HPI: How will the Affordable Care Act affect CHF?
Simon: I can't really tell you, because it's just about to be put into effect. So it's a little early to see. But I would think it would be a big help, in terms of the amount of funding for kids. We have a unit in Clarksdale, Mississippi, but it serves a lot of towns in the Mississippi Delta. It just doesn't stay in Clarksdale. But there are other places, along the Gulf Coast, after Katrina -- I think we had five units down there. And if i'm not mistaken, we still have five units that have stayed in the Gulf, since Katrina.
As it turns out, mobile clinics are very effective when disaster strikes. The first time we did that was Hurricane Andrew, down in Florida. And when a devastating natural catastrophe occurs -- it probably disables, or even knocks out hospitals, but it certainly [shuts down] small doctors' offices and clinics. They're just out of commission. Either electricity's gone, they can't refrigerate medicines, they can't get plumbing back, or their space is destroyed. It takes a longer time to get neighborhood clinics back up running -- if in fact you can get 'em back up running. You just couldn't even get 'em back up running in the 9th ward in New Orleans -- because it was just mostly destroyed. So the mobile units are effective in cases other than just for children where it serves a whole community.
HPI: What problems have you had to overcome, on a bureaucratic level, to get to where you are? Other than funding, what are the largest obstacles in your path?
Simon: The biggest problem is finding the right people to be there, and the right connection to the hospital, and that those people in the hospital are aware and there for us and want to be of help. That's not always the case -- you don't always get a match of people when that happens. Then the unit, it struggles to function right, and there have been a couple of instances over the years where we've had to close a program down.
HPI: You have 50 mobile units. Do you have full-time employees or contractors?
Simon: They're full-time employees and they're quite remarkable. Because they're paid, but they don't get paid anywhere near what they would make in the private sector, as doctors. And they sign contracts for a minimum of a year or two. So we know we can keep this unit functioning. But it's not volunteers. Because volunteers can come and they can say after six months, 'Well, I gotta go,' and then you're stuck. But we pay all our nurses and doctors.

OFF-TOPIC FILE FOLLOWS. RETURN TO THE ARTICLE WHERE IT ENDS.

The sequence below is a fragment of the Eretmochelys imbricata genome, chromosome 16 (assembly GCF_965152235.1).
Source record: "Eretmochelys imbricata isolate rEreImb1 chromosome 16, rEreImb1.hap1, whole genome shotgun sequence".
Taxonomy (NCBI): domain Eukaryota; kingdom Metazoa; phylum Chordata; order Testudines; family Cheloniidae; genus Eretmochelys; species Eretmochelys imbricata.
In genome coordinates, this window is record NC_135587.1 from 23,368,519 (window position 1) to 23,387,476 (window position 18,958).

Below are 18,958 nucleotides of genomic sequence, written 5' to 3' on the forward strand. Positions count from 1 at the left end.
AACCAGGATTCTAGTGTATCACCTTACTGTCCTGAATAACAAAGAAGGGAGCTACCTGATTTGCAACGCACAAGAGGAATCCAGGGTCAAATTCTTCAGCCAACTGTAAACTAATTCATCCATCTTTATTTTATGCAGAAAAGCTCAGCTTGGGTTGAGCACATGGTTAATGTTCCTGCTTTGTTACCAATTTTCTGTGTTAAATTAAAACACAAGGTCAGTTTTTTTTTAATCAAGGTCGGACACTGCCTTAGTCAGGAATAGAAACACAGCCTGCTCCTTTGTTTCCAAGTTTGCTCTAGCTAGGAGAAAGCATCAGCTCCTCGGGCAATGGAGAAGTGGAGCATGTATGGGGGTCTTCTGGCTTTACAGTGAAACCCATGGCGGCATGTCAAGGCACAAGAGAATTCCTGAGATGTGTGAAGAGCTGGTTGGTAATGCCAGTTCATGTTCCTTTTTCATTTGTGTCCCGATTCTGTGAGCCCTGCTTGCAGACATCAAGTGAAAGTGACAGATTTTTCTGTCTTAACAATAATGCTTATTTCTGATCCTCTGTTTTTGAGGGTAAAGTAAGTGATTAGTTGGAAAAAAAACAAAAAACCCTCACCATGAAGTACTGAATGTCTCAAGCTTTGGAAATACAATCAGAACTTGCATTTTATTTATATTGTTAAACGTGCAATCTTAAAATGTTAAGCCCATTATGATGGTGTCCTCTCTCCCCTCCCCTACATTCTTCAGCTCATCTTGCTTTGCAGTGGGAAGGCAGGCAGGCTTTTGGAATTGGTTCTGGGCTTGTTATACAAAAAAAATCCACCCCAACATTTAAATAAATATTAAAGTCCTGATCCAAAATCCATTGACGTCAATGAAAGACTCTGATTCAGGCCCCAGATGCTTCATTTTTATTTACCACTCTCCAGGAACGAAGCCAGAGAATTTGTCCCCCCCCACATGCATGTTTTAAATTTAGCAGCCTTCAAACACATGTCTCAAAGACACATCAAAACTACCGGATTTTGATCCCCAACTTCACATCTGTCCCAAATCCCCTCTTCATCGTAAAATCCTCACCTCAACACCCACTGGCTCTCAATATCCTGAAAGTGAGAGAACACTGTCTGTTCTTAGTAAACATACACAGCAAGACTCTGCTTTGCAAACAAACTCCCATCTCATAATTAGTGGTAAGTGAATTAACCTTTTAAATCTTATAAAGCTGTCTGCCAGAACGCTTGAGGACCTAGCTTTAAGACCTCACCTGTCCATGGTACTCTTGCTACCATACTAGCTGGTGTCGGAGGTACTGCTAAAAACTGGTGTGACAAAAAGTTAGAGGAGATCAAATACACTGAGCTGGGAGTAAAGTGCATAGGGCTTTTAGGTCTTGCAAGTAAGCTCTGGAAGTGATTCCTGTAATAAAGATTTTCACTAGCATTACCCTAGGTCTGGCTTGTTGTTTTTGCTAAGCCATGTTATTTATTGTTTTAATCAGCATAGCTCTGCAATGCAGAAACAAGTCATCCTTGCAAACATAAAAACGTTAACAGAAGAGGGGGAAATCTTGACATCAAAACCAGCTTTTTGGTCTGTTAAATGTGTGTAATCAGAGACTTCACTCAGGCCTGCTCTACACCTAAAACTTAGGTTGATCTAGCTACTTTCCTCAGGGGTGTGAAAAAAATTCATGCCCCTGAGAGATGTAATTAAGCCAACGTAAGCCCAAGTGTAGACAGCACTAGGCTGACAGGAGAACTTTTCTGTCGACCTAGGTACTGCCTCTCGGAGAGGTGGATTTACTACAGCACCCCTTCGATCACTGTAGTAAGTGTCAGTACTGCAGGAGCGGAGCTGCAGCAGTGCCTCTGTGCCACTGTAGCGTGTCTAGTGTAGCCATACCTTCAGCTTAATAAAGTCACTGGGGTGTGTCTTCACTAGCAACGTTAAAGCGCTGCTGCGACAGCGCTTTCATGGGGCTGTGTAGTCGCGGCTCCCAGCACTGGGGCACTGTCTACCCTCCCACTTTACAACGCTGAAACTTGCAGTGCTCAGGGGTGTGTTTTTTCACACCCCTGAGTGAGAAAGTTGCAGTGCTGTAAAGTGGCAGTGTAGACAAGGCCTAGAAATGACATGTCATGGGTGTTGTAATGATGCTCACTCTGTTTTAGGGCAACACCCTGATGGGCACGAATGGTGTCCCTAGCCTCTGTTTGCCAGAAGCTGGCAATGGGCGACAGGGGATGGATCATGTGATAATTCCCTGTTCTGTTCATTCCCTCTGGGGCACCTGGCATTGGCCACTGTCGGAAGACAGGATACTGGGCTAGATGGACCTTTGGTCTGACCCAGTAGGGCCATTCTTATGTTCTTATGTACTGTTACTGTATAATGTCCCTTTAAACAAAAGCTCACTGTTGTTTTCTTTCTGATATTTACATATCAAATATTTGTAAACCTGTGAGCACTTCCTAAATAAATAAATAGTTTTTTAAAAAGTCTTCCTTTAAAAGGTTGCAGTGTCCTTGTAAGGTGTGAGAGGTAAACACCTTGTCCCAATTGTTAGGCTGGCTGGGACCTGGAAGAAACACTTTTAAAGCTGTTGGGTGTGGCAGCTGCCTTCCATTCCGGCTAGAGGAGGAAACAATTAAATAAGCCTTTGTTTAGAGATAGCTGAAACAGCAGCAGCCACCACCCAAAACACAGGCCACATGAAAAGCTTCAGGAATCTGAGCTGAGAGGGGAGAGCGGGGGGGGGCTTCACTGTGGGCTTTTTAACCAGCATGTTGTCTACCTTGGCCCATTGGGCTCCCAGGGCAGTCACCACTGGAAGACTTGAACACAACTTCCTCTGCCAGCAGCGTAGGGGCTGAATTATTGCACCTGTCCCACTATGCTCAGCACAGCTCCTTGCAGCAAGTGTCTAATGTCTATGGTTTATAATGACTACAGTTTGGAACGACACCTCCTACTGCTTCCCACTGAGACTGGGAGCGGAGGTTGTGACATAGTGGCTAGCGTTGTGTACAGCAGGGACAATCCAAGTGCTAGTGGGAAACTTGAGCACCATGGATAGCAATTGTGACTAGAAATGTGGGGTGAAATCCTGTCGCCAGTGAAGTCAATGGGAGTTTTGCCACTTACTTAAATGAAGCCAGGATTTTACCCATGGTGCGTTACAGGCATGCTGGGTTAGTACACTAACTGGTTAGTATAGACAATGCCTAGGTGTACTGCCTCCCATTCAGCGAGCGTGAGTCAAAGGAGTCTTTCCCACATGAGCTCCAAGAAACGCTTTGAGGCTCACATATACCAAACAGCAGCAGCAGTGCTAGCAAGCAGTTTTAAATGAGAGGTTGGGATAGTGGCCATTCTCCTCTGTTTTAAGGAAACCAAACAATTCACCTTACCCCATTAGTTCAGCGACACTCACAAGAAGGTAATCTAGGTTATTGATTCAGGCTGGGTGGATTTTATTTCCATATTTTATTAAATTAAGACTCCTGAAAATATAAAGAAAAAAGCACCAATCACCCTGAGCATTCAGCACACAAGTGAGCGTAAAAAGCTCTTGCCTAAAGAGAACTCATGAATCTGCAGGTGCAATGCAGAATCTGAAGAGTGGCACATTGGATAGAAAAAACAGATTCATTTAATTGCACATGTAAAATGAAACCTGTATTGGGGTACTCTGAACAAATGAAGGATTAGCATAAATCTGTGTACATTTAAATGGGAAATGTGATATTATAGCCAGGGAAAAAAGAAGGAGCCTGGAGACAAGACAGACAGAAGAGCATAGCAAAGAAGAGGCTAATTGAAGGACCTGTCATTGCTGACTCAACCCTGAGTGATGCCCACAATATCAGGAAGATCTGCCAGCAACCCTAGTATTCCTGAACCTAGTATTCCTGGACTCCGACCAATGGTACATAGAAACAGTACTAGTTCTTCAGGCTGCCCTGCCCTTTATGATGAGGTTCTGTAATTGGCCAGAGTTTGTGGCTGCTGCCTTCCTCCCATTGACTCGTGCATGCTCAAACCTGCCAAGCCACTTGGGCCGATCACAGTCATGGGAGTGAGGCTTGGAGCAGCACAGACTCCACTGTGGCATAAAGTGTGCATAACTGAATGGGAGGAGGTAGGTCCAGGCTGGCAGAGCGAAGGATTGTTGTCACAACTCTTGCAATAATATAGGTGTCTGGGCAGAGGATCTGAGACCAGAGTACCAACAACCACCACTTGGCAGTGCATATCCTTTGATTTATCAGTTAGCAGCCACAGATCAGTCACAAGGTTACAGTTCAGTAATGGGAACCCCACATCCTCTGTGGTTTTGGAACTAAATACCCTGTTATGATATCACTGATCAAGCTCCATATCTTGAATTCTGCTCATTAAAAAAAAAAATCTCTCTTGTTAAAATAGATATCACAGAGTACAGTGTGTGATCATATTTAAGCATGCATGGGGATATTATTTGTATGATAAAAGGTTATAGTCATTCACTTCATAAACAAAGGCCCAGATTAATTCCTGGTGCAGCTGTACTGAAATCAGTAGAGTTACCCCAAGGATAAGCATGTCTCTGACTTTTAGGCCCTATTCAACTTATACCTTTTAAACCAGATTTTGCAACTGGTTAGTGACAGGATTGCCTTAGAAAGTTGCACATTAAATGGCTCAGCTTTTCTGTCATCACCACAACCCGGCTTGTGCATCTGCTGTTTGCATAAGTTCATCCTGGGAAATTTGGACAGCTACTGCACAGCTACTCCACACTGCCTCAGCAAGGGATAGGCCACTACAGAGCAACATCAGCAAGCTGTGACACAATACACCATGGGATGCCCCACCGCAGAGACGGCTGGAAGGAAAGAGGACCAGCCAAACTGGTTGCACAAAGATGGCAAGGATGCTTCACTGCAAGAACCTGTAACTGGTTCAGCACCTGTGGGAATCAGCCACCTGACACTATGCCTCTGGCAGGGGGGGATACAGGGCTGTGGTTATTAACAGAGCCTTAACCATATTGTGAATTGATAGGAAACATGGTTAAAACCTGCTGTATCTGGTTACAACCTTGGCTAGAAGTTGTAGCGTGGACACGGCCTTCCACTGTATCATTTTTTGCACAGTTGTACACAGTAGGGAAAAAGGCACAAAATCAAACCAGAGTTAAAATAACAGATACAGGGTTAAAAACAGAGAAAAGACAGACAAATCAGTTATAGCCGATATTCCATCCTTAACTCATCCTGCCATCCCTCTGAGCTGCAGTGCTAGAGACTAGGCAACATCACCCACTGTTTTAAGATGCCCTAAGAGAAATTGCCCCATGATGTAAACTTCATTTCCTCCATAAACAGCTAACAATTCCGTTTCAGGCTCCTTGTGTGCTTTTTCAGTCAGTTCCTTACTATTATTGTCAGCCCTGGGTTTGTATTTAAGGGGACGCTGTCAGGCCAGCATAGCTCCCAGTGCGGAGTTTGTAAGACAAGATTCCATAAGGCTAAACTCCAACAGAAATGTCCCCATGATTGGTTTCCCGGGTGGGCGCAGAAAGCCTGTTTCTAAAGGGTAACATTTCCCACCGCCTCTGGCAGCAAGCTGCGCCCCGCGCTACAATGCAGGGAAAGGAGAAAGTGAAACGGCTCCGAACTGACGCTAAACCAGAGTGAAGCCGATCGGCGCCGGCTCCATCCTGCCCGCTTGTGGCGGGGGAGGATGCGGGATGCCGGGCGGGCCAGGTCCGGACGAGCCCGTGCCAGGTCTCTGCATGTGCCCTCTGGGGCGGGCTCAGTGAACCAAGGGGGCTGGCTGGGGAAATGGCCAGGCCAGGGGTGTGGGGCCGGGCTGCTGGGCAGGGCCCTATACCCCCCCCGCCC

HPI: Mitt Romney has suggested that those Americans without medical care can always rely on hospital emergency rooms. How do you react to that?
Simon: You know, of course you can go to an emergency room. But for most of the issues with children, they're not about an emergency -- they're about preventative medicine. You want to get to a child who might have some kind of hearing problem early on, so that it can be corrected, and you're not dealing with someone who has a loss of hearing for their whole life. Same with eye issues. Nobody's likely to go to an emergency room because they think their kid is not hearing particularly well. You go to an emergency room if you have an accident, and you break a bone or you get cut or you run a high fever or something like that. And even then, you're not getting pediatric care -- you're getting care from the emergency-room doctors, and you're waiting on line -- if you've ever been to an emergency room, and you've had to wait to be seen, you know how long it takes. Emergency rooms are really meant to be for an emergency. And one of the main things that the Children's Health Fund accomplishes is heading off emergencies. We're really trying to make sure that kids are healthy and go on to have healthy lives starting from a very early age, before there's any damage, and while the brain is still growing. The most important years -- those early years. To have a pediatrician keeping an eye on a child for those years. There's something that's an entirely different kind of medicine than having an emergency and going somewhere where that doctor is going to treat that particular issue. Just a different kind of medicine.